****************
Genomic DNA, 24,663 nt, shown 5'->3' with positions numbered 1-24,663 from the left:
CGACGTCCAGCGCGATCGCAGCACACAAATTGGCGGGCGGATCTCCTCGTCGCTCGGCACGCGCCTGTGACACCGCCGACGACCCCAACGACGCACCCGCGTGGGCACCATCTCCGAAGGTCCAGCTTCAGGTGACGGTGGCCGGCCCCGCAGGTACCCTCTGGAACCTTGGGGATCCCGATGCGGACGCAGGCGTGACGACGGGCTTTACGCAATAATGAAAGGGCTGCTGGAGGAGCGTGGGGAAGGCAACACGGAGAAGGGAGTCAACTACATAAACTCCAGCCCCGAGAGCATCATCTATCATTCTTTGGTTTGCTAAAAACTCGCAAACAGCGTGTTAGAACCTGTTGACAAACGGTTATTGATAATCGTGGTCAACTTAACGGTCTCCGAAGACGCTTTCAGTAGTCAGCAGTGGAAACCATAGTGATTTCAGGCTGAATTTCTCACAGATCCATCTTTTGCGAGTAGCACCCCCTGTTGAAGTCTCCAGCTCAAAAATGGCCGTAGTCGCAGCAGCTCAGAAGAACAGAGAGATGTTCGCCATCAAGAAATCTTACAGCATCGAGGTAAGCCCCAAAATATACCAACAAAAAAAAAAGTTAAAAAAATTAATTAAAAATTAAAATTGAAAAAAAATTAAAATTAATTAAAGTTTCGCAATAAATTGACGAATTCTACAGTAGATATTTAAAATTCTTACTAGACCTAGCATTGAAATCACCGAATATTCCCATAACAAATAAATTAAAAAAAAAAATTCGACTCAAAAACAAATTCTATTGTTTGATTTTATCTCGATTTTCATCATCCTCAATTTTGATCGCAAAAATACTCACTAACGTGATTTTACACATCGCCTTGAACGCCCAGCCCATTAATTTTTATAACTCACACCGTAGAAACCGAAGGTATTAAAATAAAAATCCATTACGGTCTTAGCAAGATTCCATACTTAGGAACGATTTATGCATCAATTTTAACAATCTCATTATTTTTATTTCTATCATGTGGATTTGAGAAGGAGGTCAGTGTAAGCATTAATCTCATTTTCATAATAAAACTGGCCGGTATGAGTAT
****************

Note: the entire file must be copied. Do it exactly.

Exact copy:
Genomic DNA, 24,663 nt, shown 5'->3' with positions numbered 1-24,663 from the left:
CGACGTCCAGCGCGATCGCAGCACACAAATTGGCGGGCGGATCTCCTCGTCGCTCGGCACGCGCCTGTGACACCGCCGACGACCCCAACGACGCACCCGCGTGGGCACCATCTCCGAAGGTCCAGCTTCAGGTGACGGTGGCCGGCCCCGCAGGTACCCTCTGGAACCTTGGGGATCCCGATGCGGACGCAGGCGTGACGACGGGCTTTACGCAATAATGAAAGGGCTGCTGGAGGAGCGTGGGGAAGGCAACACGGAGAAGGGAGTCAACTACATAAACTCCAGCCCCGAGAGCATCATCTATCATTCTTTGGTTTGCTAAAAACTCGCAAACAGCGTGTTAGAACCTGTTGACAAACGGTTATTGATAATCGTGGTCAACTTAACGGTCTCCGAAGACGCTTTCAGTAGTCAGCAGTGGAAACCATAGTGATTTCAGGCTGAATTTCTCACAGATCCATCTTTTGCGAGTAGCACCCCCTGTTGAAGTCTCCAGCTCAAAAATGGCCGTAGTCGCAGCAGCTCAGAAGAACAGAGAGATGTTCGCCATCAAGAAATCTTACAGCATCGAGGTAAGCCCCAAAATATACCAACAAAAAAAAAAGTTAAAAAAATTAATTAAAAATTAAAATTGAAAAAAAATTAAAATTAATTAAAGTTTCGCAATAAATTGACGAATTCTACAGTAGATATTTAAAATTCTTACTAGACCTAGCATTGAAATCACCGAATATTCCCATAACAAATAAATTAAAAAAAAAAATTCGACTCAAAAACAAATTCTATTGTTTGATTTTATCTCGATTTTCATCATCCTCAATTTTGATCGCAAAAATACTCACTAACGTGATTTTACACATCGCCTTGAACGCCCAGCCCATTAATTTTTATAACTCACACCGTAGAAACCGAAGGTATTAAAATAAAAATCCATTACGGTCTTAGCAAGATTCCATACTTAGGAACGATTTATGCATCAATTTTAACAATCTCATTATTTTTATTTCTATCATGTGGATTTGAGAAGGAGGTCAGTGTAAGCATTAATCTCATTTTCATAATAAAACTGGCCGGTATGAGTAT